Purple Day raises awareness about epilepsy

BY ANDREW BENNEY

It started as one young girl’s dream to raise awareness about a neurological disorder that she had lived with for years, and has developed into an international event with a massive impact. What was once simply March 26, is now known as “Purple Day” by people and organizations around the globe. The day is dedicated to increasing public knowledge about epilepsy and informing those with the disorder that they are not alone in their struggles.

Epilepsy is a neurological disorder that is greatly misunderstood and has often been unjustly stigmatized throughout history. Although it is one of the most common neurological conditions in the world, with 500 million people being affected by it worldwide, there is still much unknown about epilepsy. People’s general misunderstanding of the disorder has fostered feelings of mistrust and caused individuals who already suffer from its effects to frequently feel ostracized by those around them.

This is why Cassidy Megan, a Nova Scotia resident, created Purple Day in 2008. She started with the goal of merely getting people to become more comfortable with talking about epilepsy and the struggles that come with it. But after The Epilepsy Association of Nova Scotia joined Megan and aided her in the development of the idea, Purple Day went viral.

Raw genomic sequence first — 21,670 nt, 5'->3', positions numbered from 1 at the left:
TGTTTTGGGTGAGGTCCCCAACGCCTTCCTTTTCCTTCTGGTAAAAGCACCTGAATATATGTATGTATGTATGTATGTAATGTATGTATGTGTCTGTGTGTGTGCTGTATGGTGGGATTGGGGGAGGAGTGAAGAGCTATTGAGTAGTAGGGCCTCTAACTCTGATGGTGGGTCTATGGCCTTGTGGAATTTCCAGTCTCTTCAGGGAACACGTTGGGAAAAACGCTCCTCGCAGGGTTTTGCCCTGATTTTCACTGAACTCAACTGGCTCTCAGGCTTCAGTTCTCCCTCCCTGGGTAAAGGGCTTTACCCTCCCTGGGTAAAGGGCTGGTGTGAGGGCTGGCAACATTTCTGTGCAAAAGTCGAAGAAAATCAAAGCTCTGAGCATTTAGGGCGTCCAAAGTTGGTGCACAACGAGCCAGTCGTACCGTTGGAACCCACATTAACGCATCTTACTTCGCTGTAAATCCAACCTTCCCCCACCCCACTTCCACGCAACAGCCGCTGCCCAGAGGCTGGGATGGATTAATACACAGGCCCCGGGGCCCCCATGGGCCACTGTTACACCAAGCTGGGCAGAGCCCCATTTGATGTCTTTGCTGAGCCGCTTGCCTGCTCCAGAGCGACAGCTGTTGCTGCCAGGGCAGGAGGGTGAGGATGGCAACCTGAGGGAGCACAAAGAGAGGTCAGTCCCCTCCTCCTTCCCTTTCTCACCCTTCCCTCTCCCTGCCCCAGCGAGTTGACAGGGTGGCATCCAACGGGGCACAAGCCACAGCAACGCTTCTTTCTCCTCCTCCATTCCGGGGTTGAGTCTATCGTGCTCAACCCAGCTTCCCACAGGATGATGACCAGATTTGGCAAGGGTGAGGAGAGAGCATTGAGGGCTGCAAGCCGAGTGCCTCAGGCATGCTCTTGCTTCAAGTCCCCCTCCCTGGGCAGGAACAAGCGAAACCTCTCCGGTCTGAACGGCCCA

In 2009, over 100,000 students across Canada participated in Purple Day and since then, public participation has only continued to grow.

This year all 42 Zehrs Markets stores across Ontario hosted events in March as a way to raise money for local epilepsy support centres, while also helping to educate their patrons and communities on the disorder. In fact, 2016 was the largest- ever event for the franchise, which saw all Guelph, Kitchener, Waterloo and Windsor stores participate and raise over $7,500 through cookouts, breakfasts, various other events and, of course, the sales of purple shirts.

“The purple shirts are our way of showing we care and that we want people to be comfortable sharing their stories about epilepsy,” said Lauren Hill, an employee at Zehrs Markets on Homer Watson Boulevard. “A few of us wear them throughout the whole month of March, then everyone puts them on and matches today (March 26) to try and get shoppers to become interested in donating and getting one too. They’re only $5.”

Canada first started officially celebrating Purple Day in 2013 and last year saw Prime Minister Justin Trudeau send out a letter encouraging Canadians everywhere to take part in the purple wearing festivities and get talking about epilepsy.

“Learn the facts, dispel the myths and understand what you can do to help.

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